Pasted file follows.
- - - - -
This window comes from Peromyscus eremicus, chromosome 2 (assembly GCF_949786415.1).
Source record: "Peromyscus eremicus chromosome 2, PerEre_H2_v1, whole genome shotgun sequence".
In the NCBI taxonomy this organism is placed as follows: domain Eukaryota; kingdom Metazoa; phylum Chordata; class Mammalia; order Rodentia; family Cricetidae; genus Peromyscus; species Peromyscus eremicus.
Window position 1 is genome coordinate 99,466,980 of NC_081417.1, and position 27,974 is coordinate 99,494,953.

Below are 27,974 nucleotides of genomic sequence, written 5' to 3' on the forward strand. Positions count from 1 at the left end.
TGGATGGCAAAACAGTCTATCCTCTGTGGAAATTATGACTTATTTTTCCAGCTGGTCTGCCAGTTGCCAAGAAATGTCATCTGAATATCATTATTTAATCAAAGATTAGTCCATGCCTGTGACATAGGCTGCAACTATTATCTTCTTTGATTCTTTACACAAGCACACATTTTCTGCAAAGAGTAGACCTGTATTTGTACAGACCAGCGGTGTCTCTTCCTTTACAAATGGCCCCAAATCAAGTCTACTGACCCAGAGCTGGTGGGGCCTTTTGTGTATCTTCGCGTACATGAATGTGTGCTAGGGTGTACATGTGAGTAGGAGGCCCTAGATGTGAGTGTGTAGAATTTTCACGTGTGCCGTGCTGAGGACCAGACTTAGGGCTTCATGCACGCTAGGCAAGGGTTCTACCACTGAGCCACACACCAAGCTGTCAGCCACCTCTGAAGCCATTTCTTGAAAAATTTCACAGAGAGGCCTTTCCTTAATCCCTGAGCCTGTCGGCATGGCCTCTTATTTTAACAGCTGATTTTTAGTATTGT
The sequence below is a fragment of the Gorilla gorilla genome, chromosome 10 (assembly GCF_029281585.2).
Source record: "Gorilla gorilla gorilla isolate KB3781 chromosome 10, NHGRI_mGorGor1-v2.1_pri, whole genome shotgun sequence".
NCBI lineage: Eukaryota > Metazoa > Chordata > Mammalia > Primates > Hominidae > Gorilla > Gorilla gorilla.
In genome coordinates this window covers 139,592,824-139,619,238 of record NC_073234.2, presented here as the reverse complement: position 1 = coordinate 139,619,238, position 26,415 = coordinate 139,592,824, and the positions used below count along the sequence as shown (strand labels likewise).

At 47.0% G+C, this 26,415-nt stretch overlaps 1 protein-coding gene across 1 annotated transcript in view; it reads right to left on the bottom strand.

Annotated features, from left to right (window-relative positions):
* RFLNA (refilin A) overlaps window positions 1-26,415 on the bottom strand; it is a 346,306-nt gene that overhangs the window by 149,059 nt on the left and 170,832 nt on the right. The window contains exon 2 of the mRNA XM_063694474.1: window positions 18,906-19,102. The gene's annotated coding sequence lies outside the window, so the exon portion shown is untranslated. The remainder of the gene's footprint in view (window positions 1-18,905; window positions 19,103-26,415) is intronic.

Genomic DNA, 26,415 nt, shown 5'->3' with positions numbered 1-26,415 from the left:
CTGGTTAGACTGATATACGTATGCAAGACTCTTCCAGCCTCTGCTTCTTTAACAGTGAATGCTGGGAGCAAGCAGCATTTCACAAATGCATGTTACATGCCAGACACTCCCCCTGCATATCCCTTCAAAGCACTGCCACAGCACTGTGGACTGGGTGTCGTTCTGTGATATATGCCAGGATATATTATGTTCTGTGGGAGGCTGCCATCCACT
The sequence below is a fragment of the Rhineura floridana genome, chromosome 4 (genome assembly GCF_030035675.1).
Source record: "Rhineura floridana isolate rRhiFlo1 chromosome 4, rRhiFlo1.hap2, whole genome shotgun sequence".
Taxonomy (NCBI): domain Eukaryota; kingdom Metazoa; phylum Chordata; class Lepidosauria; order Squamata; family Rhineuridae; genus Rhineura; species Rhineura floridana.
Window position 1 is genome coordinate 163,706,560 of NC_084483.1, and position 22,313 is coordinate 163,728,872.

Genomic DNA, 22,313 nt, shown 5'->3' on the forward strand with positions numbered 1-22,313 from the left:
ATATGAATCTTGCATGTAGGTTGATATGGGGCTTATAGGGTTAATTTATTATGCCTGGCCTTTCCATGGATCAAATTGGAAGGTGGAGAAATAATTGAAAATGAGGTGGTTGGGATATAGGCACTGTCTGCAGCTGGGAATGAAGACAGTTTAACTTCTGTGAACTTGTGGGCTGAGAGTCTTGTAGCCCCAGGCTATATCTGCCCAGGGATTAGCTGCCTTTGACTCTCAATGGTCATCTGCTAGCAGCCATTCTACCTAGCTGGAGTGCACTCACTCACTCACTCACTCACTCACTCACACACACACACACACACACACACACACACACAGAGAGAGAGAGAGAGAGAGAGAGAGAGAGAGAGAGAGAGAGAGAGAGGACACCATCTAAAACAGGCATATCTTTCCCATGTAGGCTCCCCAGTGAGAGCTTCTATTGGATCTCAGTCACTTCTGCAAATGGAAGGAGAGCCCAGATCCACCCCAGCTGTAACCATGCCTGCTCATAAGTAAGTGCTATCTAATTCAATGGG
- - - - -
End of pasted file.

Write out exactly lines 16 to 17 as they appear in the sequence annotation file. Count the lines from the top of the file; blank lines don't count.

The sequence below is a fragment of the Rhineura floridana genome, chromosome 4 (genome assembly GCF_030035675.1).
Source record: "Rhineura floridana isolate rRhiFlo1 chromosome 4, rRhiFlo1.hap2, whole genome shotgun sequence".